The media portray members of the all-girl band Danity Kane as little more than sex kittens with a vocal register. In fact, lead singer Aubrey O’Day can hardly stop talking about the upcoming election.
“It’s so important,” she says, going on to talk at length about charity work she has done around the world for children with AIDS, battered women, refugees, and other causes. The La Quinta native, launched to fame by the MTV reality show Making the Band, realizes the dichotomy of her life.
“Everybody thinks they know who I am based on the show,” she says. Like other reality programming, it relies on drama (with a capital D) and ego winning out over true human emotion. “I’d see something that wasn’t real, because obviously reality TV isn’t reality. Something was edited wrong and I’d think, ‘No, that’s not the way it happened!’ I used to take it so personally. Now I realize it’s just entertainment. It’s not personal. It took me being around other powerful females in the [entertainment] industry that are very secure and very criticized to get there.”
O’Day doesn’t look much like she’s in the biggest-selling pop girl-group on the planet. It’s a few days after her second album with Danity Kane claimed the top spot on Billboard’s album chart, selling more than 236,000 copies in one week, and she has slipped back into the Coachella Valley for a brief respite at her parents’ lakeside home. On television and in paparazzi shots, the 24-year-old often wears revealing outfits that leave little to the imagination, her hair and makeup ready for the nightclub. On this day, however, she wears a camouflage T-shirt and white shorts, her makeup largely nonexistent and her hair shorter than in her videos or in 2004 when hip-hop impresario Sean “Puffy” Combs selected her from a pool of 10,000 contestants to be part of his all-girl group. She looks for all the world like a graduate student on spring break.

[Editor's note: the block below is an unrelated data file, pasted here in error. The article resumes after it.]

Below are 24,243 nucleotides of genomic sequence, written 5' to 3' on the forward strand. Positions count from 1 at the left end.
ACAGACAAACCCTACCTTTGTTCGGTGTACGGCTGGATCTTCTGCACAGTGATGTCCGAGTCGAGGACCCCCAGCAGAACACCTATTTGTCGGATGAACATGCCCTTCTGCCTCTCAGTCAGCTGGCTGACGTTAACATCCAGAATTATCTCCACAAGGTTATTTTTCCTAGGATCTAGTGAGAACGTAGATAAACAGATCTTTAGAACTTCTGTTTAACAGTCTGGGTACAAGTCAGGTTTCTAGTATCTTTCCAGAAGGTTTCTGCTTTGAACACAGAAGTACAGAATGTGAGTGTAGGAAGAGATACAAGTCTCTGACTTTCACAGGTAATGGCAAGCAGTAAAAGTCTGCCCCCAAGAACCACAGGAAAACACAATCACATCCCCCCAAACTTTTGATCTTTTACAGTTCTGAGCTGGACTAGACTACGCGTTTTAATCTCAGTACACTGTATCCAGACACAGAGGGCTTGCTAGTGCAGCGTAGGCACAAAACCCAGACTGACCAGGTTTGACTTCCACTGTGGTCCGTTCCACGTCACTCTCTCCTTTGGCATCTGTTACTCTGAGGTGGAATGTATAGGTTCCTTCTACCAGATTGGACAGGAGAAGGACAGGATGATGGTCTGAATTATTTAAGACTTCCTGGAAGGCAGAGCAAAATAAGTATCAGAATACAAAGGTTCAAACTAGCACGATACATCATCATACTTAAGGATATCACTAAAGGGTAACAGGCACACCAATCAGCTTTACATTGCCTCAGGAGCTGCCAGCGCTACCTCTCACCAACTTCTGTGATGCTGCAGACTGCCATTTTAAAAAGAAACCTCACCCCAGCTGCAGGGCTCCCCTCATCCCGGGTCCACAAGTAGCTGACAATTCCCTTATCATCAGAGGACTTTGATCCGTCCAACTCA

The media have trained its lens on O’Day for nearly five years, first as a Making the Band contestant whose ambition, drive, and unwavering verve to make the final cut alternately endeared and chafed viewers of the reality program that centered on Combs finding and nurturing unknowns into formidable talents. Now, as the outspoken leader of Danity Kane, she is unafraid to butt heads with the powerful Combs in Band’s latest incarnation, which follows the often-contentious production of the group’s second album, Welcome to the Dollhouse, and subsequent tour. The artistic results have been legion for O’Day: two No. 1 albums filled with infectious hits, international popularity, and opportunities to dabble in acting and modeling. It’s how she always envisioned things — even if, when opportunity came knocking, she was already looking at another life altogether.